with paramount necessities, our first object in the internal administration of the islands is to do justice to
the natives, not to exploit their country for private gain. By the Organic Act of July 1, 1902 all the
property and rights acquired there by the United States are to be administered for the benefit of the
inhabitants thereof.

In the Courts view, the United States had bound itself to administer the islands for the benefit of the
inhabitants, and not to exploit it for profit. However, the decision did not stop there. It pointed out that the
Philippine Bill of 1902 included a Bill of rights that extended those safeguards to all the inhabitants of the
Philippines. The Court found it hard to believe that the United States interpreted the due process clause
not to apply to the inhabitants of Benguet. The property under the organic act protected only that which
had become such by ceremonies of which presumably a large part of the inhabitants never heard, and
that it proposed to treat as public land what they, by native custom and by long association one of the
profoundest factors in human thought-regarded as their own.
While the government of the Philippines was empowered to enact rules for perfecting titles to public lands
and to issue patents to natives, the Court held that this power was confined to lands which were
admittedly public. It had not continued for such a length of time and under such circumstances as to give
rise to the understanding that the occupants were owners. The Court refused to believe that there was
an intent to declare every native who had not a paper title a trespasser. This set the claims of all the
wilder tribes afloat. The Court further held that there must be a presumption against the government when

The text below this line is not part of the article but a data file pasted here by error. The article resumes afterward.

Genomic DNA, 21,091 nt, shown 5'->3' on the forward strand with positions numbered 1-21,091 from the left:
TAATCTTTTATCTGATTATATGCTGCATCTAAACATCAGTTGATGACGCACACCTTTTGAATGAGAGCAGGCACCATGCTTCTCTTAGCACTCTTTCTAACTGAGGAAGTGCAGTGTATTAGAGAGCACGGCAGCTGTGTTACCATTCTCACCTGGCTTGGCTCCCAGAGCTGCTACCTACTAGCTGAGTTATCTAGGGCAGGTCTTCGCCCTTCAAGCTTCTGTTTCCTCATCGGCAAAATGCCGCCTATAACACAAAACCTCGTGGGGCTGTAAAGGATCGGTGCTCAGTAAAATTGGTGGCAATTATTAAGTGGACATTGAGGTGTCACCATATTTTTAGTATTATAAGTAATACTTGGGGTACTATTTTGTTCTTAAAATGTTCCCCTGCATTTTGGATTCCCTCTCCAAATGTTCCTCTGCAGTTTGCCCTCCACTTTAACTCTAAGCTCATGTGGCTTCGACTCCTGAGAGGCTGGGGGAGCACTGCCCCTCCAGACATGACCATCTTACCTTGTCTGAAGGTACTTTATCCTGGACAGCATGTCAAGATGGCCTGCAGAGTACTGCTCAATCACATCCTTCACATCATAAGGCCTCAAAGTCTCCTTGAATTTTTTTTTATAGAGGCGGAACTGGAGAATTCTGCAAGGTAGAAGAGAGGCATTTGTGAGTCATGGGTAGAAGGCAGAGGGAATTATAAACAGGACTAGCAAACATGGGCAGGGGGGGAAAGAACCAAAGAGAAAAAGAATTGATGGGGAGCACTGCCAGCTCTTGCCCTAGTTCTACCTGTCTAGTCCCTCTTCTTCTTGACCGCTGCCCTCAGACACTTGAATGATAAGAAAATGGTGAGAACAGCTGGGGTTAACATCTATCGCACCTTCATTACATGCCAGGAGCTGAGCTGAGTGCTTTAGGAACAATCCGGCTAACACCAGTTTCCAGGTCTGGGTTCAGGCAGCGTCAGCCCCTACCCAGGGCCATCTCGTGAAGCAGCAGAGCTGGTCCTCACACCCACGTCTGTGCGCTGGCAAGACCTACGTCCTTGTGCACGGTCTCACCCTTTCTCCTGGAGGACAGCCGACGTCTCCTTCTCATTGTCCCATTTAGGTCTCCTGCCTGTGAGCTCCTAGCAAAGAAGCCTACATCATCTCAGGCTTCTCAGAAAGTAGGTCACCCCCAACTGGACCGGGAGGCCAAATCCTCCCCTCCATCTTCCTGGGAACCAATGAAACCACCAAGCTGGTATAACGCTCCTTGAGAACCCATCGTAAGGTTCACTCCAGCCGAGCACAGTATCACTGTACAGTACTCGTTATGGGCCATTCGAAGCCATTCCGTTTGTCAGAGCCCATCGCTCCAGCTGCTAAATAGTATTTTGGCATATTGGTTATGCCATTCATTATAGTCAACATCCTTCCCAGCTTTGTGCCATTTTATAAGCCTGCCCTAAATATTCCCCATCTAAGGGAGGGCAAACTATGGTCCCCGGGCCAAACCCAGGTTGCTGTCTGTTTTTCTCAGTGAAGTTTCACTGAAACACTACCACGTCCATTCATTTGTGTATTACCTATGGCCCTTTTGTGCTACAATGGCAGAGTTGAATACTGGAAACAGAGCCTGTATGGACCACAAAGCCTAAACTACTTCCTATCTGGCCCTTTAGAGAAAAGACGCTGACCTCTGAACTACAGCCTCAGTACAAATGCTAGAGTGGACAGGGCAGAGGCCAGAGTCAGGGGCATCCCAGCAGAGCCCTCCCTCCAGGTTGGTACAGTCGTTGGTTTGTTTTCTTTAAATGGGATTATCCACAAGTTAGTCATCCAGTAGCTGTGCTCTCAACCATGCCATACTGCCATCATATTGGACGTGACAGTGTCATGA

a private individual claims property as his or her own. It went so far as to say that the lands will be
deemed private absent contrary proof. In what is probably the most potent statement ever made on this
subject by any Court, it held:
Whatever the law upon these points may beevery presumption is and ought to be against the
government in a case like the present. It might be proper and sufficient to say that when as far
back as testimony or memory goes, the land has been held by individuals under a claim of private
ownership, it will be presumed to have been held in the same way even before Spanish conquest,
and never to have been public land.
The Court proceeded to explain that the case would have been similarly resolved had the case tried by
the laws of Spain. After examining the pertinent laws, the Court held that We do not discover such clear
proof that it was bad by that [Spanish] law as to satisfy us that he does not own the land. To begin with,
the older decrees and laws cited by the counsel for the plaintiff in error seem to suggest pretty clearly that
the natives were recognized as owing some lands, irrespective of any royal grant. In other words, Spain
did not assume to convert all the native inhabitants of the Philippines into trespassers or even tenants at
will.
The Court pointed out that the Recopilacion de Leyes de Las Indias (that body of edicts, decrees and
orders that set out Spains laws for her colonies) allowed confirmation of title through prescription, and
that title was admitted to exist that owed nothing to the power of Spain beyond this recognition in their

books. The Court further explained that Spanish law was not that stringent in requiring proof, ancient
possession being sufficient.
As prescription, even against Crown lands, was recognized by the laws of Spain, we see no sufficient